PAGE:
The creative industry can accelerate product innovation by bringing new capabilities from a more communicative perspective. But this requires relationships and models for collaboration beyond the conventional brief.

To drive the circular economy forward, the question we should discuss more is: what’s next for the collaboration between us as creative partners and our clients?

Lameya Chaudhury

Lameya Chaudhury, head of social impact at Lucky Generals.jpg

Head of Social Impact

Lucky Generals

Absolutely, brands wield immense influence in shaping culture and driving lasting social impact. When we tap into the power of culture authentically, resonating with people's values, identities, and lived experiences, it can act as a catalyst for positive change, propelling the circular economy forward at warp speed.

However, the biggest challenge lies in navigating this complex, interconnected system. Unless we collectively work to make these issues and solutions more widely known, we can’t work together to fix them. That's why initiatives like WRAP are so important. Before joining Lucky Generals, I worked with WRAP to drive behaviour change within schools and local communities using the power of education. They are a collective that champions brands like the Co-op’s Soft Plastic Recycling scheme and the work we put out for them launching Europe's leading in-store recycling scheme. These initiatives are vital - they educate and empower us to make impactful choices.

Embracing cultural connection can empower brands to drive positive change and accelerate the transition to a more sustainable and circular economy. However, it requires a genuine commitment (and buy-in at senior level) to make this happen. Add in the greenwashing debate and the scrutiny of playing lip service into the mix, brands are feeling the pressure to take tangible action or face the cultural backlash. It’s time to quit short-term gestures and really commit to a long-term approach. And stick to it.

Zoe Dawson and Ed Fletcher


Creative Lead and Co-Managing Director

Shape History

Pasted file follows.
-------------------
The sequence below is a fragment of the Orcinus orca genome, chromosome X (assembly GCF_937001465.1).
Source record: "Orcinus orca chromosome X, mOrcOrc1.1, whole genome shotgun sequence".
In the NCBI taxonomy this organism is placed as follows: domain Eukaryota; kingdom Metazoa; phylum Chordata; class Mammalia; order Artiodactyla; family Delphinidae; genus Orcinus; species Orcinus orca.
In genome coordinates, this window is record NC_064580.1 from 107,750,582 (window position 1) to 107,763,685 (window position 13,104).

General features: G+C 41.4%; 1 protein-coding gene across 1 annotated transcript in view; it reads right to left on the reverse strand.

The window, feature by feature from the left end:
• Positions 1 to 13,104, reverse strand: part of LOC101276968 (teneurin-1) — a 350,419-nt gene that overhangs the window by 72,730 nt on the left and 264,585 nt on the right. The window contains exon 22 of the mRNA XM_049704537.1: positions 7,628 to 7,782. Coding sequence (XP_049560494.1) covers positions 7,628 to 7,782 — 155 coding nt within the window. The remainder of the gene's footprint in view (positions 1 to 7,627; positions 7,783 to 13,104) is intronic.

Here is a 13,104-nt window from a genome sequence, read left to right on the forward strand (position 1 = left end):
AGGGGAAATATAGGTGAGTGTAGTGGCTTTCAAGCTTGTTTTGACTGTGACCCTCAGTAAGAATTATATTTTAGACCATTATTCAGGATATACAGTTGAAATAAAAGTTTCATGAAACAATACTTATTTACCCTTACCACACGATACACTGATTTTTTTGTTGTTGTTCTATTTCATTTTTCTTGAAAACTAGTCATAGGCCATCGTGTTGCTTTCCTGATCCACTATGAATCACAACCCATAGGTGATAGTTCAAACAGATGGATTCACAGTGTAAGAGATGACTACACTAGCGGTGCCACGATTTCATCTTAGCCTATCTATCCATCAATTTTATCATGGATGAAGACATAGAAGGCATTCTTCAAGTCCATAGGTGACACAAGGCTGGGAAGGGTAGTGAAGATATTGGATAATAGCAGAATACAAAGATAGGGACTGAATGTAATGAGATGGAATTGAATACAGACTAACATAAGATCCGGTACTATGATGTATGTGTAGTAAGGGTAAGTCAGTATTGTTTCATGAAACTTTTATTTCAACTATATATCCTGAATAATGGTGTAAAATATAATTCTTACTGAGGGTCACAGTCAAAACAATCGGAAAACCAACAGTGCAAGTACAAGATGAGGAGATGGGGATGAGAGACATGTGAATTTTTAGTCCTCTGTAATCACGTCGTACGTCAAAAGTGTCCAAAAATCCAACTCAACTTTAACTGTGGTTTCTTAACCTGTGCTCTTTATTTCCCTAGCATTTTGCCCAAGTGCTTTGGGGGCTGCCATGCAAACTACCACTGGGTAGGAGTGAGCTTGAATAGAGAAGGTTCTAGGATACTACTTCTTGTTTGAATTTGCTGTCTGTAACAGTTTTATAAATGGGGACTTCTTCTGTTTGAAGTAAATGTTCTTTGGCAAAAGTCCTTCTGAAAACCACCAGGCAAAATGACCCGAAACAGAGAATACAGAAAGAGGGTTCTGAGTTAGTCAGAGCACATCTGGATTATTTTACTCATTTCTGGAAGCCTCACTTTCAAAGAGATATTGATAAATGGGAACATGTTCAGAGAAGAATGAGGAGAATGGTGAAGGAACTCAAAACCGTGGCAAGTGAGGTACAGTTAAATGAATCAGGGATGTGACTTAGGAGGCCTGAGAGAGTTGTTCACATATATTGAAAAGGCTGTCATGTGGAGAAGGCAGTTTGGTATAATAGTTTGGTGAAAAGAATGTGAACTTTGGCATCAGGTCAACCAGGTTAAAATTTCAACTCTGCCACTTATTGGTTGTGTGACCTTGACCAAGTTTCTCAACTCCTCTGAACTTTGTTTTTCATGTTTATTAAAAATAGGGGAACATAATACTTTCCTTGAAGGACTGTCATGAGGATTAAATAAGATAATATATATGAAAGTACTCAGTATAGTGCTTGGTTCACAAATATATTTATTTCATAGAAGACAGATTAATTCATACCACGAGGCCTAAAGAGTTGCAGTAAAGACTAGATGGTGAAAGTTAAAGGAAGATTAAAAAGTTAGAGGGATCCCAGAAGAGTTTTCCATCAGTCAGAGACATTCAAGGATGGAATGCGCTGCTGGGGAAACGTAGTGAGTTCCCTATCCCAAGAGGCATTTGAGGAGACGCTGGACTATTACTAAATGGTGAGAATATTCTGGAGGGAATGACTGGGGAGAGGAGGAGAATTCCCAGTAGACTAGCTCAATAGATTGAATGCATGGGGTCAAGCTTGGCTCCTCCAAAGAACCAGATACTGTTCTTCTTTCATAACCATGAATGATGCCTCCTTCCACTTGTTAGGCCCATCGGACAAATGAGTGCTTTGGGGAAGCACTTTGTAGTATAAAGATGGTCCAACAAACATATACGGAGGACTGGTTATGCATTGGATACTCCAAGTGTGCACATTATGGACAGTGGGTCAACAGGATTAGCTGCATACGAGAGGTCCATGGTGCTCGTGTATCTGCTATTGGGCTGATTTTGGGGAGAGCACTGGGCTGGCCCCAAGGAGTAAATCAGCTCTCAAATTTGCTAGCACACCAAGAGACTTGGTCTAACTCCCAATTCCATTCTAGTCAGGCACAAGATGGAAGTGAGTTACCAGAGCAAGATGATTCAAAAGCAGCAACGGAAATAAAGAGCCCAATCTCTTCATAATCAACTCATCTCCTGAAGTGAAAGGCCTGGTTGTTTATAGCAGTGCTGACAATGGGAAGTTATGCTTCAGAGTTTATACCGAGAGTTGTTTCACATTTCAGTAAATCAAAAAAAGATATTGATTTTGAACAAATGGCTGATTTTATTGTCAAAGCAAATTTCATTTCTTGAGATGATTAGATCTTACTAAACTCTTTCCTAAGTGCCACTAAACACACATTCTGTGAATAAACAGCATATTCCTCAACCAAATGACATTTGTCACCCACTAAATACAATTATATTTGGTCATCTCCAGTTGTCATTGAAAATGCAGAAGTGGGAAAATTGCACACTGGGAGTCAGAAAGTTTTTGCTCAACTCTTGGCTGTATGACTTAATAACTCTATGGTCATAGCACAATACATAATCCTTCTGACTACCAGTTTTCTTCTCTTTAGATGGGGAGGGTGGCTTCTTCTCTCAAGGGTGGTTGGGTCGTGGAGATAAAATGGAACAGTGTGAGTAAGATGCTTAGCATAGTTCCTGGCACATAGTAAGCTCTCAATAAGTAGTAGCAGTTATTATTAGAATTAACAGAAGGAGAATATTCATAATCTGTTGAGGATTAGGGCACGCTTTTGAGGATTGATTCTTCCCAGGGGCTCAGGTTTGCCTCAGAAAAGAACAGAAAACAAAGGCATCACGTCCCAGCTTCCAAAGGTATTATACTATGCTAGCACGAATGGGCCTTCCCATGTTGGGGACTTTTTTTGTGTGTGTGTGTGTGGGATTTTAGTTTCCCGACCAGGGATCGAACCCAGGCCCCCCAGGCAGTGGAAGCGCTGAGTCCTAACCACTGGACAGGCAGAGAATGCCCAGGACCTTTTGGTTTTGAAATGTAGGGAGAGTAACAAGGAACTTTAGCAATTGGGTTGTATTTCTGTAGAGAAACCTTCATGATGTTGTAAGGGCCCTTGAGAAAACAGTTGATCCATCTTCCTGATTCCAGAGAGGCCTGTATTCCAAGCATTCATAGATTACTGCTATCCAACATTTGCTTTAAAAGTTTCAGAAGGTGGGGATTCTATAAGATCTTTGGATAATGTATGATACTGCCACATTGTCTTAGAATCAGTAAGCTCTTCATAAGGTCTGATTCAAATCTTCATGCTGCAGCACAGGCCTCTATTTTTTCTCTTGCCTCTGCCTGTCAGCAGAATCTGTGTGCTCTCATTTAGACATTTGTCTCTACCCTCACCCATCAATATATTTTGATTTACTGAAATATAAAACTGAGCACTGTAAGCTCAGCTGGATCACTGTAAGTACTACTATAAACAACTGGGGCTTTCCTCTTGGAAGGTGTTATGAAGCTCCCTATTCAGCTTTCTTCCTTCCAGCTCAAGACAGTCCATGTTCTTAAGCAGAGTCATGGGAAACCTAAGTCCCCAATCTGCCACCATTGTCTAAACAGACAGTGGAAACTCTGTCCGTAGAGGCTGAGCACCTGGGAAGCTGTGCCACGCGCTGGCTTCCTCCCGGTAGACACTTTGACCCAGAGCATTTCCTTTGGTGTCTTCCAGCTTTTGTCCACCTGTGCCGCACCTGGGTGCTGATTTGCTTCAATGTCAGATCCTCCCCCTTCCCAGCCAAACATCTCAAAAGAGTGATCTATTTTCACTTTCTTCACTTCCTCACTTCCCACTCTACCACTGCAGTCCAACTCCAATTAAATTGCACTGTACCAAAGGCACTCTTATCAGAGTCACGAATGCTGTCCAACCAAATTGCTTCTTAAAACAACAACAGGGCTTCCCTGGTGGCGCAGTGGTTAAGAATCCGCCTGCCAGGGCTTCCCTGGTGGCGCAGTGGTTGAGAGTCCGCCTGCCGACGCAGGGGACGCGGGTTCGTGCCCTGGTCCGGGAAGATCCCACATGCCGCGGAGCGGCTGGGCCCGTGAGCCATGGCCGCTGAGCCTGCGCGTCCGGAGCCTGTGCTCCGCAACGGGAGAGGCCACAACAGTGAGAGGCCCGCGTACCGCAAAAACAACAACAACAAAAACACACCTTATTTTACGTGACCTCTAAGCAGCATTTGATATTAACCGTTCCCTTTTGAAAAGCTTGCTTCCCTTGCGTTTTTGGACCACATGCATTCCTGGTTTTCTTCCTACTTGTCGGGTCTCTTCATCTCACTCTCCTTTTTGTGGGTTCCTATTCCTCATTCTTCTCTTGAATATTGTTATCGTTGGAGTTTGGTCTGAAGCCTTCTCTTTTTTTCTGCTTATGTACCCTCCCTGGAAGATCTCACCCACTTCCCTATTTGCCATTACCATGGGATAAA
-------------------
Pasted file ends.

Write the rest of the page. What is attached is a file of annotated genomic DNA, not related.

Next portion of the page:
In short: yes. The last decade has seen the rise of cultural marketing, with brands savvying up to the power of meeting audiences where they spend their most enjoyable time, in formats they feel most comfortable with. Music, the arts, sport, the cultural paradigm is limitless. But, the circular economy is behind the curve.Brands’ influence is strong – certainly stronger than the influence of government or charities. But it’s always going to come with the tinge of capitalism that people instinctively mistrust. Cultural connection has the wildcard of genuinely tapping into daily life.  Nothing will ever convince anyone as well as when they’re not expecting to be convinced. The things people can talk about, connect over and genuinely enjoy.Whilst the sustainable lifestyle is beginning to pop up in unexpected cultural spaces, we’re only at the tip of the iceberg. Showcasing the circular economy in places and spaces we love to spend time in is only going to accelerate the normalisation of circular choices. But beyond normalising sustainability, culture can create the pressure required to fast track adoption of the actions we need to take – because no one likes to feel left behind. It’s an opportunity for brands to lead the way and differentiate, if they have a genuine commitment to sustainability. Just last month WWF launched a new virtual series - the Sustainable Futures Showcase - bringing together cultural leaders from the worlds of fashion, sport, and film to discuss how sustainability is becoming part of every career, opening the eyes of young people across the country.  What greater endorsement could you wish for to influence adoption of this critical transition. More of this please.